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Get Quality Practices Using Logistics
It is easy for me to understand former Los Angeles Laker head coach Pat Riley who told us he’d spend three hours planning a practice of the same length. Detailing practice activities, I am convinced, took up a significant portion of Riley’s practice planning time.
Assigning coaching staff duties, attending to the order of events, stats to be recorded, and time allotted to each task, I'm confident we're among those plans. As I recently blogged there is a handful of "time sucks" that waste time in practice and training sessions. This time, I'll suggest another handful to use in creating more efficient practices.
Practice time is a coach’s most valuable asset. Spending that valuable time with a team is enhanced by employing the most crucial element of coaching—practice preparation and time management. Play in competition is determined by what level is accomplished in practice. As such, practice planning calls for a coach to put forth the best and most professional effort. When circumstance precludes a coach from devoting sufficient time to planning, it must be delegated to other qualified staff members to provide the must-have framework for good practice.
Communicate Volleyball Practice Content to Players Up-Front
Well before the practice schedule, communicate the content of the next practice to the players on the team. Be sure to include goals, video if available of the defensive or offensive concepts planned to be practiced, scouting reports, and other stats. This way every player should attend practice knowing fully the information to meet their responsibilities. As an example, they should know the keywords such as the ones used to describe a specific play. Each practice might include a quiz on the subject to keep them committed to pre-practice study and encourage readiness to get the most out of the time.
Assist Time Management by Using Practice Tools
A quick attention-getter that I use is the classic whistle. Though the whistle has been discouraged as being too authoritarian, I find its efficiency outweighs any liability and lets my personality smooth out negatives. Writing the practice schedule on an easy-to-see whiteboard that outlines activities, teams, partners, stats, time increments, goals, and other aspects as defined is another time-saver.
Keep the drills at an up-tempo pace. Minds will wander when slow pacing occurs and the players' concentration will wane. Set up duties such as players' responsibilities for ball chasing and administrative style duties. Give drills or activities a memorable name so you don’t have to explain them and use valuable time.
Make Substantial Investment in Pre-Practice Logistics
A coach’s greatest challenge may be the blending of good content with efficient management of time. To succeed a keen focus on practice logistics is required. Observing a college football team in a practice session is a good place to emulate. Because there are so many moving parts, you are apt to see a logistical machine at work. When a sound signifies change the players know what is next on the practice agenda as the order of events has been pre-determined and posted. Practice content is the gold standard of any sports training session.
Here are some keys:
Prepare and locate necessary equipment in the practice area. If you use boxes or other on-court tools have them easily accessible beforehand.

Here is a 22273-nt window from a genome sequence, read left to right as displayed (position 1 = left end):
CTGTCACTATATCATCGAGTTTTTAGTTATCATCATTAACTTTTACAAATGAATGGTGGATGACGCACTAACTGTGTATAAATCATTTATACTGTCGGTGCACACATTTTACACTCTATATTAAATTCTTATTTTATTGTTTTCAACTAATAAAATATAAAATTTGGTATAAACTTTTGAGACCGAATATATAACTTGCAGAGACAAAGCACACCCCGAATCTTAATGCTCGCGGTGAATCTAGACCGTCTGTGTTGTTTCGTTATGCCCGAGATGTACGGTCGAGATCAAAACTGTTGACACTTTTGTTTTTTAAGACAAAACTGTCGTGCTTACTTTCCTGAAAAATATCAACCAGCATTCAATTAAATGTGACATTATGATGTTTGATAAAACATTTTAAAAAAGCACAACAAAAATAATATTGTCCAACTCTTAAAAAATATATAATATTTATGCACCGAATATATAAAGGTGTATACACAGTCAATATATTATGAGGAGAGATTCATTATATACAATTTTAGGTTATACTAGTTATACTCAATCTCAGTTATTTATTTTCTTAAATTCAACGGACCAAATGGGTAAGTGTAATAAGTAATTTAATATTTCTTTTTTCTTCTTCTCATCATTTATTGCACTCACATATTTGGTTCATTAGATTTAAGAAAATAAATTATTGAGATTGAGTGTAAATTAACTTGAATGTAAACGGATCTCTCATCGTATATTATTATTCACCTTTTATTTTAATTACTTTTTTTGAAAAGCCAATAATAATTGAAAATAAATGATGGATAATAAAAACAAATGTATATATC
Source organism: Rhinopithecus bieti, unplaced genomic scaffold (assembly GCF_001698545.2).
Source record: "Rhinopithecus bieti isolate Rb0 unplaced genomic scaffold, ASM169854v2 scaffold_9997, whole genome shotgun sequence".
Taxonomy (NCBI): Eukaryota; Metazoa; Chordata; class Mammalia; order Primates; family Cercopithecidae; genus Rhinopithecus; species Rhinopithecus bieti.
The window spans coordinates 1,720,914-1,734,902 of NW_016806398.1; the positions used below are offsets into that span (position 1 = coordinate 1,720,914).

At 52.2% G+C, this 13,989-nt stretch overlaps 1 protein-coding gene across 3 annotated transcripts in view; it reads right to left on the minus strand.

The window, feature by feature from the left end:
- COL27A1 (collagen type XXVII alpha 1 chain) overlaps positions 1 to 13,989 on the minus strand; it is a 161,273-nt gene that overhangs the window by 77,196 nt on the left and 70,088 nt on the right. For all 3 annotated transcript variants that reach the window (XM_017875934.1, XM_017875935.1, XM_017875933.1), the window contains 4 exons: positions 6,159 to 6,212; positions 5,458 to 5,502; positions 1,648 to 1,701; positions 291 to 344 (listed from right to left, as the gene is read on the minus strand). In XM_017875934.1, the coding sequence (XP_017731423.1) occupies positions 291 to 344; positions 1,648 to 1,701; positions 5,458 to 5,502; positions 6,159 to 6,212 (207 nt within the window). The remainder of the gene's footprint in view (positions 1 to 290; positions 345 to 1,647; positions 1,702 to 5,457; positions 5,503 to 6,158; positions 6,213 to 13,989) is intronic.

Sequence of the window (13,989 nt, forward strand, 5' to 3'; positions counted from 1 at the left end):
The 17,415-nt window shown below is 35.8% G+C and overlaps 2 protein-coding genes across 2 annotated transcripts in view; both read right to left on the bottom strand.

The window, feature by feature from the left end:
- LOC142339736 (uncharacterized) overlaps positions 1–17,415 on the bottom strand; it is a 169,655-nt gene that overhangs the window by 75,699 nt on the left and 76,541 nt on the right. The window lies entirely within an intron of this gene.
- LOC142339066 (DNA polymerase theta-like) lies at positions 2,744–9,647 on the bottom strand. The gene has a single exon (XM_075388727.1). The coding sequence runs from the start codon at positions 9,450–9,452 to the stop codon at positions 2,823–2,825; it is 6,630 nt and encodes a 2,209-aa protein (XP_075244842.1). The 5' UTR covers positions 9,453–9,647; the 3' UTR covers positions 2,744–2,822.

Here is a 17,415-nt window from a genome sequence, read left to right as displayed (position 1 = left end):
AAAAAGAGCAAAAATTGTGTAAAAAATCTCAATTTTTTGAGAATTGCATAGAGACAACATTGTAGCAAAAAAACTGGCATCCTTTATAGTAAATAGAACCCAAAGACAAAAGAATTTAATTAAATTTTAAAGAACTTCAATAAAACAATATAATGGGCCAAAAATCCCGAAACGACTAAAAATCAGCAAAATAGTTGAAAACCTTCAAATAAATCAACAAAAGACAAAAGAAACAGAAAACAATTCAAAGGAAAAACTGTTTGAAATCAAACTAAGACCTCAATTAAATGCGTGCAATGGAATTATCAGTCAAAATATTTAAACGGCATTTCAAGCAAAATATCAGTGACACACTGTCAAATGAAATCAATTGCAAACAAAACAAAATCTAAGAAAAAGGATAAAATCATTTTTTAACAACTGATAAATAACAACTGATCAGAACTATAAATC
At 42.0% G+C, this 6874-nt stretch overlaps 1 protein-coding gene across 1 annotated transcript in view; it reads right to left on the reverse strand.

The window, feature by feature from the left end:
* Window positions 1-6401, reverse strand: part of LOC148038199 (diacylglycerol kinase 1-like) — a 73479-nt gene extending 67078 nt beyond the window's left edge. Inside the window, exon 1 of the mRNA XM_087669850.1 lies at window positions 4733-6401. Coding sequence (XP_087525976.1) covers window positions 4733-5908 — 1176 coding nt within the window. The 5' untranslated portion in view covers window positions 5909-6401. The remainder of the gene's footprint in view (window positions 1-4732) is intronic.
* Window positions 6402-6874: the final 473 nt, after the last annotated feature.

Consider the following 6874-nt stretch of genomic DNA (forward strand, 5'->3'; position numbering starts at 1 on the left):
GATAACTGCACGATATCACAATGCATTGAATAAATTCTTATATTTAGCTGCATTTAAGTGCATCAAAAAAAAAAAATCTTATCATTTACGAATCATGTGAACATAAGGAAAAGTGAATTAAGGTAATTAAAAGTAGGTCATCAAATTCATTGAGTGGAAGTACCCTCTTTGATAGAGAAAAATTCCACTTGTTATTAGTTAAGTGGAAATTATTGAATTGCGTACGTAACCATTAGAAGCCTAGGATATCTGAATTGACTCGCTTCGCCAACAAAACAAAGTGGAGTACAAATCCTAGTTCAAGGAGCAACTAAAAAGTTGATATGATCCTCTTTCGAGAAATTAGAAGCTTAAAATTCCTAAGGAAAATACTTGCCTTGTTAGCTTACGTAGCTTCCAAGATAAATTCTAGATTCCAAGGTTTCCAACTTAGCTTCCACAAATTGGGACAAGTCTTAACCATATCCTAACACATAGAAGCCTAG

What about towels, computers, scoreboards, and stat sheets? Ready to go?
Support personnel needs to know their roles. Who is scoring, and stat keeping? Where are the cameras to be located and who will operate them? Are there special camera views needed during the session that would require adjustment? What are they and when will they occur?
Each practice has its infrastructure, so undoubtedly there are other items. The concept is don't waste time during training. Pre-plan the timing and the adjustments. Assign staff as it pertains to the overall plan and logistics. Developing a practice checklist is a good idea to have as support for each planning session.
Feedback on the Fly
Practice is the time for quality repetitions, not listening to the coach pontificate about some aspect of the game. Make your expectations known at the start of the activity; then, all feedback is done while the activity continues. If you need to speak with a player, pull the player out while allowing the activity to proceed. If another court is available, take a player to get some focused repetitions, then plug them back into the drill. Use video as an essential feedback tool. Have a monitor close to the court so non-participating players can observe their performance in drills and receive feedback from the staff. Extended feedback by the coach is accomplished outside the practice environment.
After Practice Debrief and Evaluation
Some after-practice evaluations only focus on a player or team's performance. After all the effort put in on organizing and logistics of the session, that should be evaluated, too. Question their efficiency, the order, and did they achieve the stated objectives.
Spending time reviewing the practice video from time management and organizational points of view is equally valuable. Was there too much talking and not enough playing? What modification might be made for future sessions? Did players receive enough direct contact to improve?
Were goals met? If not, what might be done better in new plans? How did the drill work? Was time management good? What about the next practice? It's time to start the pre-practice planning routine all over again for the next session.
Yes, planning is time-consuming. Effective practice requires it. Well-placed practice logistics are the recipe. The bounty will be productive practice sessions and we all know what that will bring.